Lawrence County Newspaper Articles
SOME HARLANSBURG TRADITIONS
Some thrilling tales of the days of Indians and the primeval forest in western Pennsylvania - days when wild beasts roamed through the Shenago and the Slippery Rock valleys, when farm houses were several days' journey apart, when the fight for existence was one of the rugged pioneer life of the time of the American revolution , are repeated in history with some impression of their real meaning, but to one resident of Lawrence county, W. H. Amberson of the Harlansburg vicinity, they are known by actual report from on the pioneers who was here before the nineteenth century had blossomed into being with all of the wonderful progress.
He was not living in the year 1780 or before the nineteenth century, but he is some 70 years of age and during his active life was a successful photographer. Forty years ago he went out into the vicinity of Harlansburg, and took a photograph of Mrs. Bentley, who was then aged 103 years. She had been living in the western Pennsylvania wilds since childhood and from her by actual account he was informed of many of the occurrences of more than a hundred years ao.
Mrs. Bentley lived on a farm where the nearest neighbor was 6 miles away. It was long before matches were dreamed of. One day the fire at the Bentley home went out and the tinder and other usual means of starting fires refused to work. Then she made a trip of six miles to the next farm house secured hot coals and by means of feeding sticks, kept the coals burning on the shovel all the long perilous way back to her home, where the fire was lighted again. It was kept burning continuously for years, because of the trouble occasioned in relighting when once the flames died out.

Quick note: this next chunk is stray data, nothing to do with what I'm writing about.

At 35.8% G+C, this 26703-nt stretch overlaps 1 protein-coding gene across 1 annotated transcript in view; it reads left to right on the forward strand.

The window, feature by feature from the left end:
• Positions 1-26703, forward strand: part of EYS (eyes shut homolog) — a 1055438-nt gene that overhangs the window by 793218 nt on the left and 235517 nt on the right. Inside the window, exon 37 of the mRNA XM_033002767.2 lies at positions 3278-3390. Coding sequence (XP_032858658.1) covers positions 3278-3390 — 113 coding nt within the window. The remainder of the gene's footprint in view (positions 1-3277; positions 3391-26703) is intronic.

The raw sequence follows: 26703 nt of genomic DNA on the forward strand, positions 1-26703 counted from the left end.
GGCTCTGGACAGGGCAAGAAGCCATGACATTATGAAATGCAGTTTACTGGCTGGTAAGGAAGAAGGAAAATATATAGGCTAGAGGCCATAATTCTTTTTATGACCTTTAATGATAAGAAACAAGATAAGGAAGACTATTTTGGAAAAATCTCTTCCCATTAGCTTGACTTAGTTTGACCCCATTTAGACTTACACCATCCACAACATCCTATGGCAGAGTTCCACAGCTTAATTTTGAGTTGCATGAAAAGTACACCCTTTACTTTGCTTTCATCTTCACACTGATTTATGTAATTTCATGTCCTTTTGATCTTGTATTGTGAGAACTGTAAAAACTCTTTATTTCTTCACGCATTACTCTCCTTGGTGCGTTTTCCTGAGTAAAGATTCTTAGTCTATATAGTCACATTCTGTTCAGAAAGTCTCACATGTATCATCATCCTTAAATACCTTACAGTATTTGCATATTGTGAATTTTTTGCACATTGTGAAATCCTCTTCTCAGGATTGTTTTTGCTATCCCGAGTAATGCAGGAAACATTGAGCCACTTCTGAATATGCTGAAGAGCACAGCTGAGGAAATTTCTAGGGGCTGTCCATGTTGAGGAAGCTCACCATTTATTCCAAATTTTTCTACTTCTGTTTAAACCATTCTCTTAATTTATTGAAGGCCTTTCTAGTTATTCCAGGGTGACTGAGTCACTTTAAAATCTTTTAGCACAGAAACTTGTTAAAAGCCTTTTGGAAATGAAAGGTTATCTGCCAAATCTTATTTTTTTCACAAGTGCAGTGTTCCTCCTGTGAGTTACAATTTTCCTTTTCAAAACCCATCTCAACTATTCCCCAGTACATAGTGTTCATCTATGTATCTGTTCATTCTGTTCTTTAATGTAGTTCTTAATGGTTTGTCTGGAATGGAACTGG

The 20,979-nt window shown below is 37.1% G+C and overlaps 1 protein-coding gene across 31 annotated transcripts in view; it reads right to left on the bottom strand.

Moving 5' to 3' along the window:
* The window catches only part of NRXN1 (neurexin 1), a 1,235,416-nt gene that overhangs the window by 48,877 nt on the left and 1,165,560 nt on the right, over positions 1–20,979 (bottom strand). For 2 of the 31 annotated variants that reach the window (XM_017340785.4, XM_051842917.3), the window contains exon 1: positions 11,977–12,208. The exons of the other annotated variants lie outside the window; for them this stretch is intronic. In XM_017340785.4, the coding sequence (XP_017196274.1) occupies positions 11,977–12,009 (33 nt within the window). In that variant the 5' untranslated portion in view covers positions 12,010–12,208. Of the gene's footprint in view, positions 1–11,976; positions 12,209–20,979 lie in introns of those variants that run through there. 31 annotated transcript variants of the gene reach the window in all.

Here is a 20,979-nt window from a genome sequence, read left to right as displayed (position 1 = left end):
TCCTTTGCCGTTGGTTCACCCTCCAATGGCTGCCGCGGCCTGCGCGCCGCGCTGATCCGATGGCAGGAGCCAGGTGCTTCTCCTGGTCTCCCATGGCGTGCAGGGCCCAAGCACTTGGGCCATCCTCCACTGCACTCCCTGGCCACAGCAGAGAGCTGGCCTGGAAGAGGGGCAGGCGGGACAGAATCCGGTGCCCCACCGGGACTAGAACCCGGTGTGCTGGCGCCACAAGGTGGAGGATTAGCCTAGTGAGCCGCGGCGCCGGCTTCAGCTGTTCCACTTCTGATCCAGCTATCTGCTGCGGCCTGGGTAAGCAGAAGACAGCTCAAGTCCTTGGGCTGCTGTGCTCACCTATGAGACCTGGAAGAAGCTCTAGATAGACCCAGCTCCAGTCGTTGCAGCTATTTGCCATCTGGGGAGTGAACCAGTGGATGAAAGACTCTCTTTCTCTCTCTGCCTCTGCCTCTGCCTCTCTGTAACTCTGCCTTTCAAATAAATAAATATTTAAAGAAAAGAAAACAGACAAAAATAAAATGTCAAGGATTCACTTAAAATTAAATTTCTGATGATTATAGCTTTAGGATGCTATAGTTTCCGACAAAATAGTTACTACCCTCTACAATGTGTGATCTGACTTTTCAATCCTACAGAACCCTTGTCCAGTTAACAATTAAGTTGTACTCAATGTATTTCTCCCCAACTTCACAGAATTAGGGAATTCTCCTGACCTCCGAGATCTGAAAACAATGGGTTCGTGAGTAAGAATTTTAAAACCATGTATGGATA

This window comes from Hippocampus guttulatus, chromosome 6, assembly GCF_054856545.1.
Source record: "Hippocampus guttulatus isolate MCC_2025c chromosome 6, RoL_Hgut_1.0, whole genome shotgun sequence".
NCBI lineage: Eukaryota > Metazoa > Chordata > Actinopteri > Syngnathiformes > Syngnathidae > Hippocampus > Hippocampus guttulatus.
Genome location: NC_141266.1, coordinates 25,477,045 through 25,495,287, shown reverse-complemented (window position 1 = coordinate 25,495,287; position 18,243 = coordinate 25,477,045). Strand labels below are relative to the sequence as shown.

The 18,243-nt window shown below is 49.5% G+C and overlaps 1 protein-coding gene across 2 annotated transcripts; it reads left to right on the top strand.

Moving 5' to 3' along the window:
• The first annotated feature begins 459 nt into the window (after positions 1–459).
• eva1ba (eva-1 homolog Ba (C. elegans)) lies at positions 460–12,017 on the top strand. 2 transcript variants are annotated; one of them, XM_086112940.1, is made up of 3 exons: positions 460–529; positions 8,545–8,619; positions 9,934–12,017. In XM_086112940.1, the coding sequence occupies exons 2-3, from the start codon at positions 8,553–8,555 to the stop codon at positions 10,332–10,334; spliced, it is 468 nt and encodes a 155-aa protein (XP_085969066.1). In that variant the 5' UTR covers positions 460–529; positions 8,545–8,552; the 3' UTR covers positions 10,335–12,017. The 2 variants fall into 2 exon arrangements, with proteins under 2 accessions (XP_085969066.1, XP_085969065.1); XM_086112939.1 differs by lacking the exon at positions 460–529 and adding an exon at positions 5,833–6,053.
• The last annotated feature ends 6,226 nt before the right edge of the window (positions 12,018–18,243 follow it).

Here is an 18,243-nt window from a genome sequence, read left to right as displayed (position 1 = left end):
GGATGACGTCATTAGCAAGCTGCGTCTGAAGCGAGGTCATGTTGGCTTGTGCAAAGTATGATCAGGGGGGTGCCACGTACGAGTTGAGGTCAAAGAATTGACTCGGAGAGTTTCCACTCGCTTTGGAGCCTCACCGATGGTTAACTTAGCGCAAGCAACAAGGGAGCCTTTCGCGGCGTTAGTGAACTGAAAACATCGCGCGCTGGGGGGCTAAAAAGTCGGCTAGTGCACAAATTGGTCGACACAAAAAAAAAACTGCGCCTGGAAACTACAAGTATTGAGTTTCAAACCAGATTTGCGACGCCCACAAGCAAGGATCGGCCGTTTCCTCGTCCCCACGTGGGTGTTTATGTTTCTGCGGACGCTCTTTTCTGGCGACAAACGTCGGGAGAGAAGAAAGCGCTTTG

At another time, Mother Bentley was left alone over night, her husband having been called away. A high stockade had been built and the cattle driven into this each night. During the absence of her husband, a bear got into the stockade and was making away with the cattle. What did this pioneer woman do? Call the police, as a twentieth century woman could do? No, she was the only living human being with miles.
With an axe she plunged into the blackness of the stockade where the wild and terrific fight for life was on and fought the bear, finally dispatching it with an axe. A gun could not be used because the cattle would have got the charge intended for the bear and before the gun could be reloaded in the old primitive fashion the bear would have been a victor in the fight.
These are but a few of the incidents which the aged woman related to Mr. Amberson of the fight for existence long before the time that railway trains, steamboats, telephones, telegraph lines, and the thousands of other modern conveniences now enjoyed, were ever dreamed of.
Mr. Amberson remembers considerable old Lawrence county history himself. He was a member of the Co. G. 109th Pennsylvania Volunteers during the war, being in Hooker's corps, the twelfth.
Footnote: Mrs. Bentley may have been Mary Bentley, if so, according to the 1850 and 1860 census - her husband was John Bentley. In the 1850 census Mary reports she was born in Ireland. There is a possibility that this women is the great grandmother of Catherine Howe Burnside.
Source: New Castle News, Sept. 23rd, 1913
Submitted by lindajholley
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